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Friday, 12 October 2012

Agile series V - TDD, UADD and BDD, briefly

Briefly put, in TDD, you write a test first, if the test fails, write only that much code to make it pass and if the test passes, write another test. The goal is to write a new unit test once the previous test has passed. Let the design evolve from this sequence.

Once the code is stable, brush it up with some re-factoring and showcase it (or present it) to  the tester for user acceptance tests. If the tester comes up with bugs or with exceptions, go back to the previous step of writing more unit tests to be able to determine what code should be written for the user acceptance to happen!

In UADD, start backwards. Get the UAC and then start your TDD ! Simple !

BDD is just a step further ! :)

http://ravichandranjv.blogspot.in/2012/11/bdd-with-nbehave-starter-example.html
http://ravichandranjv.blogspot.in/2012/11/behavior-driven-development-with-tumbler.html

Happy TDD & UADD !

Agile series IV - after refactor!

The method "Subtract" (It was "Substract" initially. In this snapshot, you see a red double dash under the "t" because I had corrected the spelling but not rebuilt it!) was not called because of misspelling and the resulting coverage is below!


Added try-catch and refactored all the return statements into individual statements


After full refactor..




Agile series III - UAT with Slim/Fitnesse

Failing tests because user input is also negative! Wrong expectations ?


3 Failing tests and 2 exceptions! Wrong expectations or wrong code?


Thursday, 11 October 2012

Agile series II - The not-so-perfect world!

The previous post is all about how perfect the software world is, given perfect behaviour of code! But, nothing in our knowledgeable world is perfect because that is the reason everything, in our known world, constantly evolves or "changes".

And so, we will start with the "assumption" that our code is perfect and start giving it all kinds of "whacky" inputs! Whacky means that we do everything that goes against the expectations of the "perfect" code but with the goal of achieving 100 % code coverage ! For instance, we will provide a combination of negative and positive and zero values to the domain class and see how it behaves! Simple !

And this is what the user, who did not create the code and therefore, does not know. So, here ends unit testing and  begins User Acceptance Testing where we supply the code with all kinds of inputs and the entity that will do it should be some entity that did not write the code - it could be the end user, the customer, the tester or just about anybody.

If there is a user interface, we could use the input mode to take the input; if not, we supply it through an automated testing tool like Fitnesse!

And from here starts testing for exceptions, wrong inputs and unformatted inputs.

The passing UAT test with FitNesse/Slim framework is below


This is the fitnesse way of doing it! Write a separate fixture class and test it with two public fields, firstValue and secondValue, and have different methods for testing. That is, just to do UAT you need a separate Fixture class written by the dev.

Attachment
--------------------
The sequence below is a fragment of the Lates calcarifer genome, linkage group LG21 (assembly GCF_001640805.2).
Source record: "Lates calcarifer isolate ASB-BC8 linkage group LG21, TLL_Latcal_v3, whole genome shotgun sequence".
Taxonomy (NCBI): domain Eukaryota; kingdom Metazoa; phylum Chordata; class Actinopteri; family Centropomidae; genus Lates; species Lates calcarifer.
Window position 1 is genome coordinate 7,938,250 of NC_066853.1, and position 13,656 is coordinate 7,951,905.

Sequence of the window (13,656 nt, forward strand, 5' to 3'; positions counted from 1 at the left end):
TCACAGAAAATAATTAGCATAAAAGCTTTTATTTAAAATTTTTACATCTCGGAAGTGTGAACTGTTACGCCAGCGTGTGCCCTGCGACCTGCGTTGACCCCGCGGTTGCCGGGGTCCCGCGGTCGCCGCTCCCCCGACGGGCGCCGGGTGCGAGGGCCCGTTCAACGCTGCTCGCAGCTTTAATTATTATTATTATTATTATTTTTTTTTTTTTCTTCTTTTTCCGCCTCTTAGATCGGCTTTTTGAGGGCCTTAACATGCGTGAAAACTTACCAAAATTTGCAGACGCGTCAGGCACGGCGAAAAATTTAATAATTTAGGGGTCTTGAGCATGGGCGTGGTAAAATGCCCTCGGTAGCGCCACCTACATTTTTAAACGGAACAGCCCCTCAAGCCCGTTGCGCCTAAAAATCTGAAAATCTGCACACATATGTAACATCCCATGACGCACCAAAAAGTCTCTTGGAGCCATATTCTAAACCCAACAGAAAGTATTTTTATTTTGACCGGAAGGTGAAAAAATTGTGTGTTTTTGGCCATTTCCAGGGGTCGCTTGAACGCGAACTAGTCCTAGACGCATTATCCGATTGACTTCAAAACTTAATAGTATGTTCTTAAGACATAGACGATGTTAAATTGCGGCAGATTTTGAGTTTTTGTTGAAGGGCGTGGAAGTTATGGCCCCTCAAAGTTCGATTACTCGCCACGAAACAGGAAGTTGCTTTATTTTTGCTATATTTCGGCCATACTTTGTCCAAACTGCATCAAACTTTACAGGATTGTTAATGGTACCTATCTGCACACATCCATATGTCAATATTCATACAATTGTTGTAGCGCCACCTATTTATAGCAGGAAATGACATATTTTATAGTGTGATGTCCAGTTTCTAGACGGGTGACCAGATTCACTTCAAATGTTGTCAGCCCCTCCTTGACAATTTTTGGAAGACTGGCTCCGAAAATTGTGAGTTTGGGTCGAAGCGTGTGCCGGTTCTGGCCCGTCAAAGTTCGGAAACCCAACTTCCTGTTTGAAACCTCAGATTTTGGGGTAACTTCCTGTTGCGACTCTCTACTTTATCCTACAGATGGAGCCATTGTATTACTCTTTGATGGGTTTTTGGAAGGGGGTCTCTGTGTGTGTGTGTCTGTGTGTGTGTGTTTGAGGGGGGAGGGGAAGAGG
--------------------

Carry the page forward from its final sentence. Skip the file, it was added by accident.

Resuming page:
The Slim way is straightforward. Just consume the same domain class for UAT!

Below is the Slim script for the same class that had been unit tested and for which the code coverage was 100 %.



Contd...in subsequent posts.

A simple coverage example - NCover 4 - Agile series I

The failing test, TestMultiply, decreases the coverage % plus the two methods, Subtract and Divide, do not have unit tests, which also decreases the coverage. 


    [TestFixture]
    class TestCoverage_Class2
    {
        Coverage_Class1 initCoverage = new Coverage_Class1(55, 12);
        [Test]
        public void TestAdd()
        {
            Assert.AreEqual(67,initCoverage.Add());
        }
        [Test]
        public void TestMultiply()
        {
            Assert.AreEqual(60, initCoverage.Multiply());
        }
    }

// Domain class being tested

public class Coverage_Class1
    {
        int firstValue, secondValue;
        public Coverage_Class1(int a, int b)
        {
            firstValue = a;
            secondValue = b;
        }
        public int Add()
        {
            return firstValue + secondValue;
        }
        public int Multiply()
        {
            return firstValue * secondValue;
        }
        public int Subtract()
        {
            return firstValue - secondValue;
        }
        public int Divide()
        {
            return firstValue / secondValue;
        }
    }

Write the two tests for the additional two methods, Divide and Subtract, with one of them a failing test and the coverage looks like this:



Make them all pass and voila, 100 % coverage  !




Work around with the Threshhold values and you will increase your own coverage capabilities ! :) Happy Coverage! :)


Wednesday, 10 October 2012

New in NCover - Change Risk Analysis & Predictions (CRAP)

This coverage report for the previous post

Max Crap Score - 6 (Max. - 930 calculable of 999)



Max complexity


Saturday, 6 October 2012

Thread.Sleep is not the same as await

Note: Since Blogger eats up less than and greater than symbols, please replace async Task with Task of int as in generic types.

The most common mistake that many make about asynchronous processing is to think that Thread.Sleep means asynchronous. To demonstrate this is the below code, which is a "buggy" code because of the Thread.Sleep call.


// The code

using System.Threading.Tasks;

namespace Net45.UnitTests.Samples.Jv
{
    public class ClassUnderTest
    {
        public static int? taskId;
        public static string taskName;
        public static int result;
        public async Task "less than" int "greater than" AddWithTask(int a, int b)
        {
            await Task.Factory.StartNew(async () =>
            {
                taskName = "AddWithTask";
                taskId = Task.CurrentId;
                result = await add(a, b);
            });
            return result;
        }